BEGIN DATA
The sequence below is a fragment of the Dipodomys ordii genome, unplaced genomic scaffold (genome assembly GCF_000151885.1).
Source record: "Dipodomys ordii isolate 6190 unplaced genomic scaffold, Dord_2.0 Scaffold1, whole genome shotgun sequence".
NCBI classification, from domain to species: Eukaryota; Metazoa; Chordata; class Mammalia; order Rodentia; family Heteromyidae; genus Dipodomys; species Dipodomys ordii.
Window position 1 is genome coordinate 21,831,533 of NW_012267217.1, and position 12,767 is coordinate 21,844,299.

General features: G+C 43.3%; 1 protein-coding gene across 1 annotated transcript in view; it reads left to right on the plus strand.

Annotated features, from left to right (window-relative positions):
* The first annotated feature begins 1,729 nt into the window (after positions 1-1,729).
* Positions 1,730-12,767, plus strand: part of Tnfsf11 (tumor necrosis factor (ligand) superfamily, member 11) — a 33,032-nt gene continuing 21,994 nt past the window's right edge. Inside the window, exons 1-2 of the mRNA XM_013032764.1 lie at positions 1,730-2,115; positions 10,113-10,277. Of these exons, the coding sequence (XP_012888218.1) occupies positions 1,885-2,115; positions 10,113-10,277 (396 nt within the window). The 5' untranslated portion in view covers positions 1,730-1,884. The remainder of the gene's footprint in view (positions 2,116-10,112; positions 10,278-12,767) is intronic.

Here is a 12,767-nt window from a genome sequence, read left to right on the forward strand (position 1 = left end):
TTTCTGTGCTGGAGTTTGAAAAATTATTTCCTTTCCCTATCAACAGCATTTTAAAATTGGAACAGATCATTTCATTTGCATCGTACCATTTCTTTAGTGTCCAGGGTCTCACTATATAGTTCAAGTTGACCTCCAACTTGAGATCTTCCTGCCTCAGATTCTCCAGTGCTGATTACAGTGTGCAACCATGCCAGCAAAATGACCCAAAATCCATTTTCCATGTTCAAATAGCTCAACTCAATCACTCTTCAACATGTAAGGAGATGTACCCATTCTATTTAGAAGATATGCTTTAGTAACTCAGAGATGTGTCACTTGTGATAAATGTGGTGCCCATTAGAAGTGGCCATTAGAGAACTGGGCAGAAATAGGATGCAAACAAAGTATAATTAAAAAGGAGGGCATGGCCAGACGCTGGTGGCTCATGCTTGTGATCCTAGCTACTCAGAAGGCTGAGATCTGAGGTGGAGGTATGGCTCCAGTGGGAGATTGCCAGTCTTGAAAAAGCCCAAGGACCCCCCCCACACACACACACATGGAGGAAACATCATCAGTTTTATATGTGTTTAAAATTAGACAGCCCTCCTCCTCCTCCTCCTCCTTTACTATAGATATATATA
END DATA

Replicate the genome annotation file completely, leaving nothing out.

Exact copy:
The sequence below is a fragment of the Dipodomys ordii genome, unplaced genomic scaffold (genome assembly GCF_000151885.1).
Source record: "Dipodomys ordii isolate 6190 unplaced genomic scaffold, Dord_2.0 Scaffold1, whole genome shotgun sequence".
NCBI classification, from domain to species: Eukaryota; Metazoa; Chordata; class Mammalia; order Rodentia; family Heteromyidae; genus Dipodomys; species Dipodomys ordii.
Window position 1 is genome coordinate 21,831,533 of NW_012267217.1, and position 12,767 is coordinate 21,844,299.

General features: G+C 43.3%; 1 protein-coding gene across 1 annotated transcript in view; it reads left to right on the plus strand.

Annotated features, from left to right (window-relative positions):
* The first annotated feature begins 1,729 nt into the window (after positions 1-1,729).
* Positions 1,730-12,767, plus strand: part of Tnfsf11 (tumor necrosis factor (ligand) superfamily, member 11) — a 33,032-nt gene continuing 21,994 nt past the window's right edge. Inside the window, exons 1-2 of the mRNA XM_013032764.1 lie at positions 1,730-2,115; positions 10,113-10,277. Of these exons, the coding sequence (XP_012888218.1) occupies positions 1,885-2,115; positions 10,113-10,277 (396 nt within the window). The 5' untranslated portion in view covers positions 1,730-1,884. The remainder of the gene's footprint in view (positions 2,116-10,112; positions 10,278-12,767) is intronic.

Here is a 12,767-nt window from a genome sequence, read left to right on the forward strand (position 1 = left end):
TTTCTGTGCTGGAGTTTGAAAAATTATTTCCTTTCCCTATCAACAGCATTTTAAAATTGGAACAGATCATTTCATTTGCATCGTACCATTTCTTTAGTGTCCAGGGTCTCACTATATAGTTCAAGTTGACCTCCAACTTGAGATCTTCCTGCCTCAGATTCTCCAGTGCTGATTACAGTGTGCAACCATGCCAGCAAAATGACCCAAAATCCATTTTCCATGTTCAAATAGCTCAACTCAATCACTCTTCAACATGTAAGGAGATGTACCCATTCTATTTAGAAGATATGCTTTAGTAACTCAGAGATGTGTCACTTGTGATAAATGTGGTGCCCATTAGAAGTGGCCATTAGAGAACTGGGCAGAAATAGGATGCAAACAAAGTATAATTAAAAAGGAGGGCATGGCCAGACGCTGGTGGCTCATGCTTGTGATCCTAGCTACTCAGAAGGCTGAGATCTGAGGTGGAGGTATGGCTCCAGTGGGAGATTGCCAGTCTTGAAAAAGCCCAAGGACCCCCCCCACACACACACACATGGAGGAAACATCATCAGTTTTATATGTGTTTAAAATTAGACAGCCCTCCTCCTCCTCCTCCTCCTTTACTATAGATATATATA